Beyond the fact that Invisible Children’s entire leadership is composed of self-righteous mzungus, I grow suspicious of a charity that continually refers to Africans, on the whole, in the most homogenizing and generic terms imaginable. Congo, Uganda, Liberia — whatever, they just like, need our help, or something.
So if not at the heart of the official Kony 2012 campaign, where have the voices of Ugandans been this whole time? Ugandan journalist Rosebell Kagumire took to YouTube almost immediately after the video began to collect hits and summarized her concerns thusly: “If you are showing me as voiceless, as helpless, you have no place telling my story. You shouldn’t be telling my story if you don’t believe that I also have the power to change what is going on. This video seems to say the power lies in America… and it does not lie with my government and it does not lie with local initiatives on the ground.”
(On the topic of Ugandan voices, you won’t hear any mention of Joseph Koe-nee in Uganda. It is correctly pronounced “Kohn” in Acholi.)
This Time, It’s Personal
Normally, the push to employ military tactics comes from within the military leadership and is met with resistance by all but the most gun-toting, trigger-happy members of the public. This time, however, the situation is reversed. Whatever additional adjectives one might care to tack onto it, Kony 2012 is, at the end of the day, a privately-funded lobbying effort for the disposal of human life.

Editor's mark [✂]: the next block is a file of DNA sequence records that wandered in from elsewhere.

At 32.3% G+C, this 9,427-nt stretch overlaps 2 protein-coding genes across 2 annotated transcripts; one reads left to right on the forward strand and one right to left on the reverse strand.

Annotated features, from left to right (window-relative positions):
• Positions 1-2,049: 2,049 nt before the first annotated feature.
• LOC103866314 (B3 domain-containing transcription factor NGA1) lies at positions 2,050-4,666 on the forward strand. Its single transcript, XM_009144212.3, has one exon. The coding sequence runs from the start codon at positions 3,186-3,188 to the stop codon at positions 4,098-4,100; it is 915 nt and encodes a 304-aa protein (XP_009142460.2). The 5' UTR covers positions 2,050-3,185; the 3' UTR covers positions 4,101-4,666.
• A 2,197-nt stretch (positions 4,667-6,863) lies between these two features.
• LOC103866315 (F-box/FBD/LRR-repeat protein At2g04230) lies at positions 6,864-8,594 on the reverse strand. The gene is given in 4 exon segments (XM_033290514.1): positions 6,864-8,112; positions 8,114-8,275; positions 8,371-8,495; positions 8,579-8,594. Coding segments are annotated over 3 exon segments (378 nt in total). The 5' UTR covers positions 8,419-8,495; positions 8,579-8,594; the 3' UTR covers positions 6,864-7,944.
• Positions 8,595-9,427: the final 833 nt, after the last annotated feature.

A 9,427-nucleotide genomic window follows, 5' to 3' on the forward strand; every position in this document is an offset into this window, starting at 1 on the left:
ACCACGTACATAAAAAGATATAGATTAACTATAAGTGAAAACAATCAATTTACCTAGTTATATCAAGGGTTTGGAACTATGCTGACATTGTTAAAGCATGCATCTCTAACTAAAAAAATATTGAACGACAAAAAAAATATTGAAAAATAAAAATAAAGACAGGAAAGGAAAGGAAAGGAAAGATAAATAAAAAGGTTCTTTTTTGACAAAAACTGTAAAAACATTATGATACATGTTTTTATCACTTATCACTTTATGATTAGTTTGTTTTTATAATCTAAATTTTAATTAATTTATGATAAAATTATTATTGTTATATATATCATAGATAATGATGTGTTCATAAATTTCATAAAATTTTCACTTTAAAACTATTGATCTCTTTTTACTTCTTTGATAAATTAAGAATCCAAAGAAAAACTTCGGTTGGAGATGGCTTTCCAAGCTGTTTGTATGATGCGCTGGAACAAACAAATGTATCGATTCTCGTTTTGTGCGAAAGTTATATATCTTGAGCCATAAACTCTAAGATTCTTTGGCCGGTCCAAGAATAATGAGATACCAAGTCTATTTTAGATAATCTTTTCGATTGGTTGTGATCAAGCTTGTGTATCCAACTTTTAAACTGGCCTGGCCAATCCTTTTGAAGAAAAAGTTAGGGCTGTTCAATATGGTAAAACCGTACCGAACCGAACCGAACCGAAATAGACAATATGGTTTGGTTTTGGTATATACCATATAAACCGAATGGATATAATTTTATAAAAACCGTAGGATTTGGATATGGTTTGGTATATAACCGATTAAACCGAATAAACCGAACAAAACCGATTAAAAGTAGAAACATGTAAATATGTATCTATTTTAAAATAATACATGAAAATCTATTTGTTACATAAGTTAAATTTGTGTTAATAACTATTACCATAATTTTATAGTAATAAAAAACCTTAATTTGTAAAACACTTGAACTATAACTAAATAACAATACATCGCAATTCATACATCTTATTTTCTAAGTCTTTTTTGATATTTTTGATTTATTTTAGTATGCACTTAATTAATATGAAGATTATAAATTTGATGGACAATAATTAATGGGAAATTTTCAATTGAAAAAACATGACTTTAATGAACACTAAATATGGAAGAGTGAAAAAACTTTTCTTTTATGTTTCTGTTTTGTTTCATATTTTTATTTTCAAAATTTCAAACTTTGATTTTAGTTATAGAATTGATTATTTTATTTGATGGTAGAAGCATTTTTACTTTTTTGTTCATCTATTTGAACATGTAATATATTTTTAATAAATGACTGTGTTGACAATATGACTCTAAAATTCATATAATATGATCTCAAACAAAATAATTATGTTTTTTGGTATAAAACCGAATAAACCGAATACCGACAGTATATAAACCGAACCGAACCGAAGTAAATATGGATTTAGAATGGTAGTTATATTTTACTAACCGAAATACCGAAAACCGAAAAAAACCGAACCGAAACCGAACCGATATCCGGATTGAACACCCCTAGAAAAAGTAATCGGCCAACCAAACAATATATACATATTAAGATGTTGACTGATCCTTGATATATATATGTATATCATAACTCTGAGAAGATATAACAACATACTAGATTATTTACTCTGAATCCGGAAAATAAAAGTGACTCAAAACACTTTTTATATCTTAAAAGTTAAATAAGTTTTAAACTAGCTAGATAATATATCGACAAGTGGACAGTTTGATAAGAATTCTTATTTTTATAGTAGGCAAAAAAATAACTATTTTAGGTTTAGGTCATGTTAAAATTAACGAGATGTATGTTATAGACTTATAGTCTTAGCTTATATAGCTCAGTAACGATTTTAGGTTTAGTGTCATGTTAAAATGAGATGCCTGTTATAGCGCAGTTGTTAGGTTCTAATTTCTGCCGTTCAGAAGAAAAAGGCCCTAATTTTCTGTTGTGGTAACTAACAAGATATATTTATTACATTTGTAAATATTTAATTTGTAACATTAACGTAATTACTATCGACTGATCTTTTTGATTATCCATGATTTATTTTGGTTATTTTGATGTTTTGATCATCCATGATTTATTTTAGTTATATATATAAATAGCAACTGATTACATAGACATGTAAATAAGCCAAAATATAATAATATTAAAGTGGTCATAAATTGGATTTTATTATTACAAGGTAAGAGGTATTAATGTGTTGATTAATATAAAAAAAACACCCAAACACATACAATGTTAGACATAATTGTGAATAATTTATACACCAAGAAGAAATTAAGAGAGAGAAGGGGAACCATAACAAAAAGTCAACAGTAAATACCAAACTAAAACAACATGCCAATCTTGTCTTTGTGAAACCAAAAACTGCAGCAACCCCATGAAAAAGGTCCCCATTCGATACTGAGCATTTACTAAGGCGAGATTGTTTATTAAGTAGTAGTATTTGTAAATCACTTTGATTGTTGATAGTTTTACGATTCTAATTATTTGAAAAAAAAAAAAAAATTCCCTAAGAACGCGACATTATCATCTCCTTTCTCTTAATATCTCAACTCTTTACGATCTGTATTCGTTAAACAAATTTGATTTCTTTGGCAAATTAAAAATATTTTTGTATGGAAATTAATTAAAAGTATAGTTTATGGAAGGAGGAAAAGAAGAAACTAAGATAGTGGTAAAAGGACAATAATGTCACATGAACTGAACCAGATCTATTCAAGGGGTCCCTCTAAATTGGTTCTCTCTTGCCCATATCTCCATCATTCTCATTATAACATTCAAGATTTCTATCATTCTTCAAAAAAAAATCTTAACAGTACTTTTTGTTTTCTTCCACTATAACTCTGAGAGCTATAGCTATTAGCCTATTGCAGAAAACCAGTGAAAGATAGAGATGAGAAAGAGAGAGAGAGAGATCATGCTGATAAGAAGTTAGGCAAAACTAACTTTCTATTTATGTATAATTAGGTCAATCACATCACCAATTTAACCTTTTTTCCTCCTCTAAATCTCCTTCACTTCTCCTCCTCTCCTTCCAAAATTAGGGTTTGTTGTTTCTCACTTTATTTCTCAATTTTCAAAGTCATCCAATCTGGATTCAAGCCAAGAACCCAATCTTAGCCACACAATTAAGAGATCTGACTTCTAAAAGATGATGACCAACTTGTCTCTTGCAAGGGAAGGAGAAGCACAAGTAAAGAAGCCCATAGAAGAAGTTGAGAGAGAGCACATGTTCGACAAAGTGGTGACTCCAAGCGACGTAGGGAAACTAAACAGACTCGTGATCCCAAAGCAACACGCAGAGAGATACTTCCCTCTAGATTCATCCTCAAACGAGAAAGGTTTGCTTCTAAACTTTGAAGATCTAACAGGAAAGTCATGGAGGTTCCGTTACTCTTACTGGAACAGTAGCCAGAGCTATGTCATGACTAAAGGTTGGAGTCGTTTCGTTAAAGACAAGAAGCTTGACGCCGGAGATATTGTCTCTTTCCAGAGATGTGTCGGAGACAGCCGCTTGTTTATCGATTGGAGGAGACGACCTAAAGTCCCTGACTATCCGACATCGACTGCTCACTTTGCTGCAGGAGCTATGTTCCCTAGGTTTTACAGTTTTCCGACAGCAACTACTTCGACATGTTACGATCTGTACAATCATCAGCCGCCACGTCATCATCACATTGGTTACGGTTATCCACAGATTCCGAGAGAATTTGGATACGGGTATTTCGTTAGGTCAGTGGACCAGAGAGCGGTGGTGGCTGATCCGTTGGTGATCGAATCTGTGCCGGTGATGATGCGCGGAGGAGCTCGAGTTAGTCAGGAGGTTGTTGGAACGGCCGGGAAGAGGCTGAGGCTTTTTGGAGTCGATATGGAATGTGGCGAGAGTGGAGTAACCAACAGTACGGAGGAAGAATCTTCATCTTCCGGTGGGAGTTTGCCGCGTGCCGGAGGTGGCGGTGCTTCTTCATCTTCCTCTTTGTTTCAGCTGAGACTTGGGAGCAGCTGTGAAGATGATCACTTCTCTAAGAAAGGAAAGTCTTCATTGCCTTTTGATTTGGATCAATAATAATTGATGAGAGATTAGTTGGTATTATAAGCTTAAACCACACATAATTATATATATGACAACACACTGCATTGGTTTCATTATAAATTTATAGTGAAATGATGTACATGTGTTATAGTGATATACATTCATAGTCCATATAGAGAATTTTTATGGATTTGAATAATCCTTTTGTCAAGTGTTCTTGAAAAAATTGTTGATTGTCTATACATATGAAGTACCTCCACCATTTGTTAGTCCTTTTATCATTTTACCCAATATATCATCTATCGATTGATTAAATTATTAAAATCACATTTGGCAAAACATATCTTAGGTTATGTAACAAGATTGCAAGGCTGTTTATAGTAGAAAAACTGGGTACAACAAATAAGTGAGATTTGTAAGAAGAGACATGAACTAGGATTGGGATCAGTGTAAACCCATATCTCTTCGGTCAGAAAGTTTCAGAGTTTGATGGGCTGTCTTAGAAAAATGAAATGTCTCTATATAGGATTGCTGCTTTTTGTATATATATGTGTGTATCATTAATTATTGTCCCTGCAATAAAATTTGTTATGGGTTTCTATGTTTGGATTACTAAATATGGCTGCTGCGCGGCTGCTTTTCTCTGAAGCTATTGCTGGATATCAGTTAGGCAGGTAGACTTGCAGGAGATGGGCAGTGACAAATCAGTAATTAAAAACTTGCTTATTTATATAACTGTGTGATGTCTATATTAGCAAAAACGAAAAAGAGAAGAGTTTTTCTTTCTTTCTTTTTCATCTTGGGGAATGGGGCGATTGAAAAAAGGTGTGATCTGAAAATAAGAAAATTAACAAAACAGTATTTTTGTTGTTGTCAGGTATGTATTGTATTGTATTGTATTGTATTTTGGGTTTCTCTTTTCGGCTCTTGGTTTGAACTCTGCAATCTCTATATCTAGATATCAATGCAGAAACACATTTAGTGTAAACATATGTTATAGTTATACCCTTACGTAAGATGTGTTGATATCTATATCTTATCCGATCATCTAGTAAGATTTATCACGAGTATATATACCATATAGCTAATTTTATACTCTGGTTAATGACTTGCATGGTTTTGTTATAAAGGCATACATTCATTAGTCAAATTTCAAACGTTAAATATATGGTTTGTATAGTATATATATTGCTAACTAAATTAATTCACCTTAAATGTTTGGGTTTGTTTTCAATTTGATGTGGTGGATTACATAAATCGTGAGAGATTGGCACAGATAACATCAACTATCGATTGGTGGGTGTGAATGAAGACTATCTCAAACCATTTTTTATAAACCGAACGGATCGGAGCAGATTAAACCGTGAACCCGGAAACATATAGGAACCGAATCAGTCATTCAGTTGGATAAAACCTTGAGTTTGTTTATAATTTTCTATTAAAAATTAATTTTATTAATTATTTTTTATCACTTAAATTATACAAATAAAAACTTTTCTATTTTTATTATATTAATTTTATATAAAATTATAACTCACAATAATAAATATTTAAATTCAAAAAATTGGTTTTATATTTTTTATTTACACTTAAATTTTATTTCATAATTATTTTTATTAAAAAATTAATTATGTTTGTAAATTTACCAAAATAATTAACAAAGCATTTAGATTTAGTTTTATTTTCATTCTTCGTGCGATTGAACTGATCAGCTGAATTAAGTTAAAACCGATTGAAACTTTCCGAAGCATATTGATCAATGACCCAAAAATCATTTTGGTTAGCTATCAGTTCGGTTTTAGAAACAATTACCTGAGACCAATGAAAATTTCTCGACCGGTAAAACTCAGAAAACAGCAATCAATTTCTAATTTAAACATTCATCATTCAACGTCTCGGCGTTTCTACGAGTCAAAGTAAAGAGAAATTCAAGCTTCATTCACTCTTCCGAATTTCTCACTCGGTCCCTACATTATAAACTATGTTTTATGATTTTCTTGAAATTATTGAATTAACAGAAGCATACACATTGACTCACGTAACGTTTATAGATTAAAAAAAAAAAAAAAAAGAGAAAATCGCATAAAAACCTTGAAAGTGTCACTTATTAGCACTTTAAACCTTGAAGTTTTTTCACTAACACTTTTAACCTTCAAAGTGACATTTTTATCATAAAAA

The whole Kony 2012 campaign brings to mind the short-lived website live-shot.com, which offered the opportunity to hunt animals over the Internet. For a fee, a webcam-mounted rifle could be controlled remotely from the comfort of one’s living room. Shortly after its launch in 2006 it drew the ire of, well, just about everyone who has any sense of ethics; the main criticism was that it sold a censored and artificial version of an act that ought to be afforded a bit more consideration than the simple click of a button.
The similarities should be fairly self-evident. No matter how many kilometres separate the advocate and the instrument, the outcome is the same, and the responsibility resides with the killer — whether they pulled the trigger themselves or had someone else do it for them.